Just as Sasaki and Biro did with real pigeons, I let my robot pigeons “fly” solo, in pairs and with generational progression. In each generation, the most experienced robot was replaced by a naive robot. Despite being highly simplified versions of pigeons (without communication or thought), the robots successfully flew from A to B, remembered peculiar paths and showed cumulative improvements.

The nice thing about computer models is that you can break them to see how they work. By adjusting the robots’ settings, I was able to demonstrate conditions in which pairs with generational change generally performed better than pairs in a control condition (without generations). I was also able to eliminate each of the components to demonstrate that goal direction, social proximity, and route memory were necessary for cumulative route improvements to occur.

The final question was why the piegons in Sasaki and Biro’s research found increasingly efficient routes. Some of this is obvious. Each new naive robot pigeon could learn a set path from its more experienced colleague. However, this does not explain why the routes improved. It turns out that naive pigeons actually helped experienced pigeons here.

They had no predetermined path to follow, but they knew approximately where the goal was. This made them slightly more likely to deviate from the route towards the goal, subtly making the new pair’s route slightly more efficient.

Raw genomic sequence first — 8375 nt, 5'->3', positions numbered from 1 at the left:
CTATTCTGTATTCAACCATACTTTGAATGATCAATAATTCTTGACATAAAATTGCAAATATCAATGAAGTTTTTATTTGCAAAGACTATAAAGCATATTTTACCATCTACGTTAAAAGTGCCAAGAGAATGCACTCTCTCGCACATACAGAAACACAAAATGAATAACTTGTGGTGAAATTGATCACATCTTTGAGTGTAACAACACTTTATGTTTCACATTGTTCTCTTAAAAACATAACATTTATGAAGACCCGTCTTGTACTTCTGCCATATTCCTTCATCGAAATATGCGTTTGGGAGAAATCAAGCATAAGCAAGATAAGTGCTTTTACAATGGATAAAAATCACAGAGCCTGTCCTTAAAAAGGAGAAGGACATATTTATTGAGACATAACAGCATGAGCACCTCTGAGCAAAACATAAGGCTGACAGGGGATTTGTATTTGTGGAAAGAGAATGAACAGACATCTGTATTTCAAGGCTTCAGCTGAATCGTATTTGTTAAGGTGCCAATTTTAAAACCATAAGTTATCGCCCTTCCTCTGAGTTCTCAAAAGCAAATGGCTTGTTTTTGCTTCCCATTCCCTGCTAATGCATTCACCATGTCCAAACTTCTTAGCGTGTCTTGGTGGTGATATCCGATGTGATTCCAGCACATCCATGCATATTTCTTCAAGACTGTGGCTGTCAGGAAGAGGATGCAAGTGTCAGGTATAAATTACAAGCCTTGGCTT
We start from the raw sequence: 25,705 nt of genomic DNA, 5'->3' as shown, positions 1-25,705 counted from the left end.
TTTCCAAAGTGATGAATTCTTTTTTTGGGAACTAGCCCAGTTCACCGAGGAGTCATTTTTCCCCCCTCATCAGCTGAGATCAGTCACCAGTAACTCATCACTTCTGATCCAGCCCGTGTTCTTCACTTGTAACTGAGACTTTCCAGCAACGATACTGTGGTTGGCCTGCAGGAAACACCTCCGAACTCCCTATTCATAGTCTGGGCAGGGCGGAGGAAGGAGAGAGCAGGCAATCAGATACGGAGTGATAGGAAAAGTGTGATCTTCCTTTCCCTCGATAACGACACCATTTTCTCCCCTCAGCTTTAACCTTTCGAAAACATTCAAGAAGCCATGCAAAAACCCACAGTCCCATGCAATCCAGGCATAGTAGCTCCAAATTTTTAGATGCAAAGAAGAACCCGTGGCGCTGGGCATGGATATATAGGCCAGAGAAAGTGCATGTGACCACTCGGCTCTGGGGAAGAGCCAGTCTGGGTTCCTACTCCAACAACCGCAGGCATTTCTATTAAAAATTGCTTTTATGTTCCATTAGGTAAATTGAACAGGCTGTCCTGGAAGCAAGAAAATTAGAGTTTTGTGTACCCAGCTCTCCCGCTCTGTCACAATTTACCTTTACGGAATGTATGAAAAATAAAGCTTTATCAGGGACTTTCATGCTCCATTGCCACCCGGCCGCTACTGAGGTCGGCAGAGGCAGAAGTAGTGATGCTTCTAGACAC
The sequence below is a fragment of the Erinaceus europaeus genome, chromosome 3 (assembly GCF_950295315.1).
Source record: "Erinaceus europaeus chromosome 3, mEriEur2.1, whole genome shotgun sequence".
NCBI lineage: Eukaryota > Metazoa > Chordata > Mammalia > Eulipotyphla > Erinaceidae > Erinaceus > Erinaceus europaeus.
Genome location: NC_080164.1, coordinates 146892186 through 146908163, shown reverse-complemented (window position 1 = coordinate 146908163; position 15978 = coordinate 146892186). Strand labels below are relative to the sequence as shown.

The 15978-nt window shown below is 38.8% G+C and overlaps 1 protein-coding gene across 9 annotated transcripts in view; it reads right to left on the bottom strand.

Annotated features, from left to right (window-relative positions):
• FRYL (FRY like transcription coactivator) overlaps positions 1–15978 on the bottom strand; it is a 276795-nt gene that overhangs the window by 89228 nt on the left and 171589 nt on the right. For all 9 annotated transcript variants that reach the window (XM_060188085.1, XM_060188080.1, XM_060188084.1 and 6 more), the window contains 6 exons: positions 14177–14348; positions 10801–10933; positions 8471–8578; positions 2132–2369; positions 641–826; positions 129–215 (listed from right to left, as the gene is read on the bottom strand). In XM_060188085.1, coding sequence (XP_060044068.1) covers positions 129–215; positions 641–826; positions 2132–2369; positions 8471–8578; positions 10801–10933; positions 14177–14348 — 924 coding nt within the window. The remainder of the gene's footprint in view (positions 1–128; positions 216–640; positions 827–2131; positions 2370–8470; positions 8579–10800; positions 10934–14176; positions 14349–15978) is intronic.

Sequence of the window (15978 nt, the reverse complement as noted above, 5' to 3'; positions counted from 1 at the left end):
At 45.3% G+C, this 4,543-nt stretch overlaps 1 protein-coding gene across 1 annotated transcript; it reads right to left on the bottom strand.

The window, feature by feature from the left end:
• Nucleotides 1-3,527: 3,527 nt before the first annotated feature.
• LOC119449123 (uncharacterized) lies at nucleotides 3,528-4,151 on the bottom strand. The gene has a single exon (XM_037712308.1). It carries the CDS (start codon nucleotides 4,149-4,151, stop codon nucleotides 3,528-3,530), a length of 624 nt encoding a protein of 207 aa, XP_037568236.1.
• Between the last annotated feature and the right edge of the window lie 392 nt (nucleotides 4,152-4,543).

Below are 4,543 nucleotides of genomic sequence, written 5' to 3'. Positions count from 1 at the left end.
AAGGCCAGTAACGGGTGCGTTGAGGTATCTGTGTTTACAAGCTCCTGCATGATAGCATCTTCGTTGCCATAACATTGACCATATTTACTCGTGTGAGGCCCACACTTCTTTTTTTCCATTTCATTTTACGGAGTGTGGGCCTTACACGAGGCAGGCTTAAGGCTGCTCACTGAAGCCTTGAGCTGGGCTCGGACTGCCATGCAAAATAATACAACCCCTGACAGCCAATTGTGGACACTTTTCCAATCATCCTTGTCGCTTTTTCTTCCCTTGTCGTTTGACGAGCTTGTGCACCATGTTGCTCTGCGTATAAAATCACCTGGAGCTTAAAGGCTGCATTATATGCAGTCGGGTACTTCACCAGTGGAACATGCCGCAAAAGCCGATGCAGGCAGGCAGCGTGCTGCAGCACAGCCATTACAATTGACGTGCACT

The research showed that cumulative route improvements can occur across generations in the absence of communication or complex thinking. It depends on pigeons’ rough idea of ​​where the goal is, their memory for past paths and their tendency to stick together.

Does this mean that pigeons are really stupid?

My model produced similar paths to Sasaki and Biro’s pigeon data and showed that birds could operate in a stupid way. That said, the model’s parameter estimates were quite varied. They were also subtly different when pigeons flew alone, in stable flocks or with generational change.

This means that pigeons are not automatons: individual birds behaved in different ways, and may even have adapted to the circumstances. Although pigeons’ behavior generally matches the model, they can also do smart things that the model does not reflect.

An example of this can be found in a 2021 study by engineering scientist Gabriele Valentini and colleagues, using data from Sasaki and Biro. It was analyzed who takes the “leadership” in pairs of naive and experienced pigeons. They found that paired navigation is surprisingly democratic, with both naive and experienced pigeons initiating explorations for route improvements.

That certainly sounds like it could be some form of intelligence – even if those new routes sometimes accidentally cross a cycle path.

This article is republished from The Conversation under a Creative Commons license. Read the original article.

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Edwin Dalmaijer does not work for, consult with, own shares in, or receive funding from any company or organization that would benefit from this article, and has disclosed no relevant relationships beyond his academic appointment.